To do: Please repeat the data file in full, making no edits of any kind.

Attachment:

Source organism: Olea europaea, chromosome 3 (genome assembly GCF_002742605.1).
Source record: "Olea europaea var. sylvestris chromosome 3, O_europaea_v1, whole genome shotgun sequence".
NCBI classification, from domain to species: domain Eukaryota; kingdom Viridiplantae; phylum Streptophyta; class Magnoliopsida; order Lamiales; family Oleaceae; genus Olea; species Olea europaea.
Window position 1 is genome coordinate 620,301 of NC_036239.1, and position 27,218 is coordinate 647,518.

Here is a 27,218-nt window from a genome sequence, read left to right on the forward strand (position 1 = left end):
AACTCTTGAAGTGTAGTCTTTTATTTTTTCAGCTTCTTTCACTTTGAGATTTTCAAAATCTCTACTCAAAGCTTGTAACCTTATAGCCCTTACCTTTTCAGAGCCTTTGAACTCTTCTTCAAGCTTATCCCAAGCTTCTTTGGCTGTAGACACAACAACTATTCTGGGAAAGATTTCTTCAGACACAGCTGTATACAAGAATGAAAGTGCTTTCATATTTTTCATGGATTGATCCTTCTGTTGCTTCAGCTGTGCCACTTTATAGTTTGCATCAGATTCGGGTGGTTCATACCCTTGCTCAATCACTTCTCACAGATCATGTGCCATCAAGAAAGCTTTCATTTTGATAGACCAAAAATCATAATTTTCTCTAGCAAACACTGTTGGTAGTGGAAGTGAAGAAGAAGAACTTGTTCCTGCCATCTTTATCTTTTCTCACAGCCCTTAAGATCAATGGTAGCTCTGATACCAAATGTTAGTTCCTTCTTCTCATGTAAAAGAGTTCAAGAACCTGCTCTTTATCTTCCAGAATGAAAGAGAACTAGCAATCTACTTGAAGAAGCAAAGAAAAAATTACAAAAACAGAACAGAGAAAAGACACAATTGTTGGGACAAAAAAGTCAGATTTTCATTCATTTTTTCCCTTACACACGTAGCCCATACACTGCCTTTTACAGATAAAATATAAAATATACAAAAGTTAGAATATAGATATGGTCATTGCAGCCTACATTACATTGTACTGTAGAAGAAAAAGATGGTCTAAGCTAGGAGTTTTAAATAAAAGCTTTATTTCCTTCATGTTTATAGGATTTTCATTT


Source organism: Olea europaea, chromosome 3 (genome assembly GCF_002742605.1).
Source record: "Olea europaea var. sylvestris chromosome 3, O_europaea_v1, whole genome shotgun sequence".
NCBI classification, from domain to species: domain Eukaryota; kingdom Viridiplantae; phylum Streptophyta; class Magnoliopsida; order Lamiales; family Oleaceae; genus Olea; species Olea europaea.
Window position 1 is genome coordinate 620,301 of NC_036239.1, and position 27,218 is coordinate 647,518.

Here is a 27,218-nt window from a genome sequence, read left to right on the forward strand (position 1 = left end):
AACTCTTGAAGTGTAGTCTTTTATTTTTTCAGCTTCTTTCACTTTGAGATTTTCAAAATCTCTACTCAAAGCTTGTAACCTTATAGCCCTTACCTTTTCAGAGCCTTTGAACTCTTCTTCAAGCTTATCCCAAGCTTCTTTGGCTGTAGACACAACAACTATTCTGGGAAAGATTTCTTCAGACACAGCTGTATACAAGAATGAAAGTGCTTTCATATTTTTCATGGATTGATCCTTCTGTTGCTTCAGCTGTGCCACTTTATAGTTTGCATCAGATTCGGGTGGTTCATACCCTTGCTCAATCACTTCTCACAGATCATGTGCCATCAAGAAAGCTTTCATTTTGATAGACCAAAAATCATAATTTTCTCTAGCAAACACTGTTGGTAGTGGAAGTGAAGAAGAAGAACTTGTTCCTGCCATCTTTATCTTTTCTCACAGCCCTTAAGATCAATGGTAGCTCTGATACCAAATGTTAGTTCCTTCTTCTCATGTAAAAGAGTTCAAGAACCTGCTCTTTATCTTCCAGAATGAAAGAGAACTAGCAATCTACTTGAAGAAGCAAAGAAAAAATTACAAAAACAGAACAGAGAAAAGACACAATTGTTGGGACAAAAAAGTCAGATTTTCATTCATTTTTTCCCTTACACACGTAGCCCATACACTGCCTTTTACAGATAAAATATAAAATATACAAAAGTTAGAATATAGATATGGTCATTGCAGCCTACATTACATTGTACTGTAGAAGAAAAAGATGGTCTAAGCTAGGAGTTTTAAATAAAAGCTTTATTTCCTTCATGTTTATAGGATTTTCATTT